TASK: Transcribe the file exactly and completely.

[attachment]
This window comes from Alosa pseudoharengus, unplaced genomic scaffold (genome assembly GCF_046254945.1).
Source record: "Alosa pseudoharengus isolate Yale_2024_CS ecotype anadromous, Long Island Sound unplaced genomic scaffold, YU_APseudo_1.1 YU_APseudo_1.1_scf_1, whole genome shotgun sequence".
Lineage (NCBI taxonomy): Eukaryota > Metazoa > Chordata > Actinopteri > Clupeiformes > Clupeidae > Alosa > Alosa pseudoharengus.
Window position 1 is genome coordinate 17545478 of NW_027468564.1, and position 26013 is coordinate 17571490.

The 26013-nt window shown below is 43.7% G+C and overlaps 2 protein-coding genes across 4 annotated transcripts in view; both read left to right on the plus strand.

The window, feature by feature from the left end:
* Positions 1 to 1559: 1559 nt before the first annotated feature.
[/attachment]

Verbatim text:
This window comes from Alosa pseudoharengus, unplaced genomic scaffold (genome assembly GCF_046254945.1).
Source record: "Alosa pseudoharengus isolate Yale_2024_CS ecotype anadromous, Long Island Sound unplaced genomic scaffold, YU_APseudo_1.1 YU_APseudo_1.1_scf_1, whole genome shotgun sequence".
Lineage (NCBI taxonomy): Eukaryota > Metazoa > Chordata > Actinopteri > Clupeiformes > Clupeidae > Alosa > Alosa pseudoharengus.
Window position 1 is genome coordinate 17545478 of NW_027468564.1, and position 26013 is coordinate 17571490.

The 26013-nt window shown below is 43.7% G+C and overlaps 2 protein-coding genes across 4 annotated transcripts in view; both read left to right on the plus strand.

The window, feature by feature from the left end:
* Positions 1 to 1559: 1559 nt before the first annotated feature.